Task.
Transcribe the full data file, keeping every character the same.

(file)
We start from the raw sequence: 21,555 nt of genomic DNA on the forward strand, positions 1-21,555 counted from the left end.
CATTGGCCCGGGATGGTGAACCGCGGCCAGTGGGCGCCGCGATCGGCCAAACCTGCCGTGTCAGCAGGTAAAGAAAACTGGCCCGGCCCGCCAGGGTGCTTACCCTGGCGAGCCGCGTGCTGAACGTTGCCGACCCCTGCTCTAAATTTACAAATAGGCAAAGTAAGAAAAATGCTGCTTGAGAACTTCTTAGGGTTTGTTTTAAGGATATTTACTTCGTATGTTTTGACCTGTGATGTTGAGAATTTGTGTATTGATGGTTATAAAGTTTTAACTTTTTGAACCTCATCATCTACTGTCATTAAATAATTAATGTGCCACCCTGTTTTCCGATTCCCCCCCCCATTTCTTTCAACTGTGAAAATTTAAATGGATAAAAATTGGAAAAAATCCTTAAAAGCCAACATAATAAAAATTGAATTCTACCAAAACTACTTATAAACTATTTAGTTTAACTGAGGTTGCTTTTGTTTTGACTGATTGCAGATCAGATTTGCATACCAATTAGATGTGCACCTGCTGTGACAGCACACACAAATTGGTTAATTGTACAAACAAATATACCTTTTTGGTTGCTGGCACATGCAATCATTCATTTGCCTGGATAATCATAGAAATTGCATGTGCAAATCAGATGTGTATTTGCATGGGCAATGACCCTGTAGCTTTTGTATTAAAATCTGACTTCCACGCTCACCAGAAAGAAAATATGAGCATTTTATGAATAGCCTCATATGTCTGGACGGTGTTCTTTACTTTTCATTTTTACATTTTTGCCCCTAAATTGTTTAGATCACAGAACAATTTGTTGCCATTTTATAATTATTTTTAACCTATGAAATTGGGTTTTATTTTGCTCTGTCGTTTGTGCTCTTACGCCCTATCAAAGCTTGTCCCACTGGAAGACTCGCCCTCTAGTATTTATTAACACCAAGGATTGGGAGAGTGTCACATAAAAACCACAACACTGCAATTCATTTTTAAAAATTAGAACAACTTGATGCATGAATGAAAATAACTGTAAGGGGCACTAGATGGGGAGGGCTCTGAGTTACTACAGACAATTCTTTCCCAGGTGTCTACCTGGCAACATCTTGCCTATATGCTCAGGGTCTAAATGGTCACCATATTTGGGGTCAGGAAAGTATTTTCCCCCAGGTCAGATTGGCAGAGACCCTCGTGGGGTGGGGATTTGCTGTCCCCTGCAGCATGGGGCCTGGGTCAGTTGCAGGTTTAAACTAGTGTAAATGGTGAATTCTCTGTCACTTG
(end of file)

We start from the raw sequence: 21,555 nt of genomic DNA on the forward strand, positions 1-21,555 counted from the left end.
CATTGGCCCGGGATGGTGAACCGCGGCCAGTGGGCGCCGCGATCGGCCAAACCTGCCGTGTCAGCAGGTAAAGAAAACTGGCCCGGCCCGCCAGGGTGCTTACCCTGGCGAGCCGCGTGCTGAACGTTGCCGACCCCTGCTCTAAATTTACAAATAGGCAAAGTAAGAAAAATGCTGCTTGAGAACTTCTTAGGGTTTGTTTTAAGGATATTTACTTCGTATGTTTTGACCTGTGATGTTGAGAATTTGTGTATTGATGGTTATAAAGTTTTAACTTTTTGAACCTCATCATCTACTGTCATTAAATAATTAATGTGCCACCCTGTTTTCCGATTCCCCCCCCCATTTCTTTCAACTGTGAAAATTTAAATGGATAAAAATTGGAAAAAATCCTTAAAAGCCAACATAATAAAAATTGAATTCTACCAAAACTACTTATAAACTATTTAGTTTAACTGAGGTTGCTTTTGTTTTGACTGATTGCAGATCAGATTTGCATACCAATTAGATGTGCACCTGCTGTGACAGCACACACAAATTGGTTAATTGTACAAACAAATATACCTTTTTGGTTGCTGGCACATGCAATCATTCATTTGCCTGGATAATCATAGAAATTGCATGTGCAAATCAGATGTGTATTTGCATGGGCAATGACCCTGTAGCTTTTGTATTAAAATCTGACTTCCACGCTCACCAGAAAGAAAATATGAGCATTTTATGAATAGCCTCATATGTCTGGACGGTGTTCTTTACTTTTCATTTTTACATTTTTGCCCCTAAATTGTTTAGATCACAGAACAATTTGTTGCCATTTTATAATTATTTTTAACCTATGAAATTGGGTTTTATTTTGCTCTGTCGTTTGTGCTCTTACGCCCTATCAAAGCTTGTCCCACTGGAAGACTCGCCCTCTAGTATTTATTAACACCAAGGATTGGGAGAGTGTCACATAAAAACCACAACACTGCAATTCATTTTTAAAAATTAGAACAACTTGATGCATGAATGAAAATAACTGTAAGGGGCACTAGATGGGGAGGGCTCTGAGTTACTACAGACAATTCTTTCCCAGGTGTCTACCTGGCAACATCTTGCCTATATGCTCAGGGTCTAAATGGTCACCATATTTGGGGTCAGGAAAGTATTTTCCCCCAGGTCAGATTGGCAGAGACCCTCGTGGGGTGGGGATTTGCTGTCCCCTGCAGCATGGGGCCTGGGTCAGTTGCAGGTTTAAACTAGTGTAAATGGTGAATTCTCTGTCACTTG